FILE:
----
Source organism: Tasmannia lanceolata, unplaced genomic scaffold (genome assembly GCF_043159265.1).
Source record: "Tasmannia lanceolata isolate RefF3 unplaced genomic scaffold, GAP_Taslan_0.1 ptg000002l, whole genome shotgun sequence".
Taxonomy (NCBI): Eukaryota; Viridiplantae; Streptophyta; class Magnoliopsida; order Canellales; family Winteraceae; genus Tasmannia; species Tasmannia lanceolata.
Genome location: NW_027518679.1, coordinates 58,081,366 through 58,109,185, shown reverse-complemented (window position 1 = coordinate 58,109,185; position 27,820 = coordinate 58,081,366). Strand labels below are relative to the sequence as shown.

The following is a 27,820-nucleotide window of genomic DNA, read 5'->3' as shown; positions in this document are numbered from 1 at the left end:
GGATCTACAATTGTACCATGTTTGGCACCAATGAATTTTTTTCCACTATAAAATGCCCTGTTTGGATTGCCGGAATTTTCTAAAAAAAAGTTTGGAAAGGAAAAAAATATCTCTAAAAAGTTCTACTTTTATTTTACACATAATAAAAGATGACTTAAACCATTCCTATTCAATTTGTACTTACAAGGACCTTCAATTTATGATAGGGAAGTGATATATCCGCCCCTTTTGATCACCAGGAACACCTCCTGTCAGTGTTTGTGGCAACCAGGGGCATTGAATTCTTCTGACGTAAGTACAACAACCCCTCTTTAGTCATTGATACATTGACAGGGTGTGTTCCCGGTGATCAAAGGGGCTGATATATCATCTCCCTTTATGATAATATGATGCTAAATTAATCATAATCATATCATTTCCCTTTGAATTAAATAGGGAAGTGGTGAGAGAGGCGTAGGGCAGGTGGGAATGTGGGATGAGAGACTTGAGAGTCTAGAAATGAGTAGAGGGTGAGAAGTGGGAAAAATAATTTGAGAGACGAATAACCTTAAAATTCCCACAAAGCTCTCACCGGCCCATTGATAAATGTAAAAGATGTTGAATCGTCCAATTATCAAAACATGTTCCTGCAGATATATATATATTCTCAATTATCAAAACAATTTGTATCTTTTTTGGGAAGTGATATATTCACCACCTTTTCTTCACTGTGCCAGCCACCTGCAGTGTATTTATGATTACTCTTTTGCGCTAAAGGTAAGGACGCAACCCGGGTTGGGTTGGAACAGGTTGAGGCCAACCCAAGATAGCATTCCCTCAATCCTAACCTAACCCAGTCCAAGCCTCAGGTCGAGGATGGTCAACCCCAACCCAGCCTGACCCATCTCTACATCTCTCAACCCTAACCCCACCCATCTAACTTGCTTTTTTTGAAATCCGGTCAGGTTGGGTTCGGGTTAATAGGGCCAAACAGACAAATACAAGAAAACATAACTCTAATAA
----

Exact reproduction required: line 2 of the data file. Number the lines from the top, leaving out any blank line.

Source record: "Tasmannia lanceolata isolate RefF3 unplaced genomic scaffold, GAP_Taslan_0.1 ptg000002l, whole genome shotgun sequence".